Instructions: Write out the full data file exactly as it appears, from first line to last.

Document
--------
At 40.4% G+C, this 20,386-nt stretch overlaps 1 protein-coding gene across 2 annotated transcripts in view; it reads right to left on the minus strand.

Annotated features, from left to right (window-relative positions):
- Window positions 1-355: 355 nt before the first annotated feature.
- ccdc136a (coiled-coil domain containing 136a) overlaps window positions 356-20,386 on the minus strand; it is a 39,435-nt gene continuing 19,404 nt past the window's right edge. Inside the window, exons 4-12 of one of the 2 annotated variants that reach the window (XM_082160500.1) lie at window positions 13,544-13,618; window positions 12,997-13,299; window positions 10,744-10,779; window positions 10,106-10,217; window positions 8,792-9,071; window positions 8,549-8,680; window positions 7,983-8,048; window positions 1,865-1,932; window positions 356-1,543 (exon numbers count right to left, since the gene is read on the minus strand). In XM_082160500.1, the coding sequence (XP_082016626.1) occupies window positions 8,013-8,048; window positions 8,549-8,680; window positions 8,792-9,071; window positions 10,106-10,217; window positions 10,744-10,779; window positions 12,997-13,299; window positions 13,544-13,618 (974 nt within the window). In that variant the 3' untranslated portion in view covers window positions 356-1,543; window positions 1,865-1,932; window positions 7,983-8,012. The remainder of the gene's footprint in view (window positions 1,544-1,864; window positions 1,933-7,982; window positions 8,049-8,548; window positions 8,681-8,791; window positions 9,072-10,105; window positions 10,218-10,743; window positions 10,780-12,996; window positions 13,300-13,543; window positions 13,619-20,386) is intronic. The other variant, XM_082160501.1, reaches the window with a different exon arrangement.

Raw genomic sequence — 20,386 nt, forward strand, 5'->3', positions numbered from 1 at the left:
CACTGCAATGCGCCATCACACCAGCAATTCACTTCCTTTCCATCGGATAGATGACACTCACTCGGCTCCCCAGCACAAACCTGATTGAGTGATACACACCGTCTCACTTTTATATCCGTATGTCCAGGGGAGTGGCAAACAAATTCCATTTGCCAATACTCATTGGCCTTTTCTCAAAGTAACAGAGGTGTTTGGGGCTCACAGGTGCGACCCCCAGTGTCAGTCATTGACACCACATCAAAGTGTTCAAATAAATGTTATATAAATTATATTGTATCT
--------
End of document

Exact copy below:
At 40.4% G+C, this 20,386-nt stretch overlaps 1 protein-coding gene across 2 annotated transcripts in view; it reads right to left on the minus strand.

Annotated features, from left to right (window-relative positions):
- Window positions 1-355: 355 nt before the first annotated feature.
- ccdc136a (coiled-coil domain containing 136a) overlaps window positions 356-20,386 on the minus strand; it is a 39,435-nt gene continuing 19,404 nt past the window's right edge. Inside the window, exons 4-12 of one of the 2 annotated variants that reach the window (XM_082160500.1) lie at window positions 13,544-13,618; window positions 12,997-13,299; window positions 10,744-10,779; window positions 10,106-10,217; window positions 8,792-9,071; window positions 8,549-8,680; window positions 7,983-8,048; window positions 1,865-1,932; window positions 356-1,543 (exon numbers count right to left, since the gene is read on the minus strand). In XM_082160500.1, the coding sequence (XP_082016626.1) occupies window positions 8,013-8,048; window positions 8,549-8,680; window positions 8,792-9,071; window positions 10,106-10,217; window positions 10,744-10,779; window positions 12,997-13,299; window positions 13,544-13,618 (974 nt within the window). In that variant the 3' untranslated portion in view covers window positions 356-1,543; window positions 1,865-1,932; window positions 7,983-8,012. The remainder of the gene's footprint in view (window positions 1,544-1,864; window positions 1,933-7,982; window positions 8,049-8,548; window positions 8,681-8,791; window positions 9,072-10,105; window positions 10,218-10,743; window positions 10,780-12,996; window positions 13,300-13,543; window positions 13,619-20,386) is intronic. The other variant, XM_082160501.1, reaches the window with a different exon arrangement.

Raw genomic sequence — 20,386 nt, forward strand, 5'->3', positions numbered from 1 at the left:
CACTGCAATGCGCCATCACACCAGCAATTCACTTCCTTTCCATCGGATAGATGACACTCACTCGGCTCCCCAGCACAAACCTGATTGAGTGATACACACCGTCTCACTTTTATATCCGTATGTCCAGGGGAGTGGCAAACAAATTCCATTTGCCAATACTCATTGGCCTTTTCTCAAAGTAACAGAGGTGTTTGGGGCTCACAGGTGCGACCCCCAGTGTCAGTCATTGACACCACATCAAAGTGTTCAAATAAATGTTATATAAATTATATTGTATCT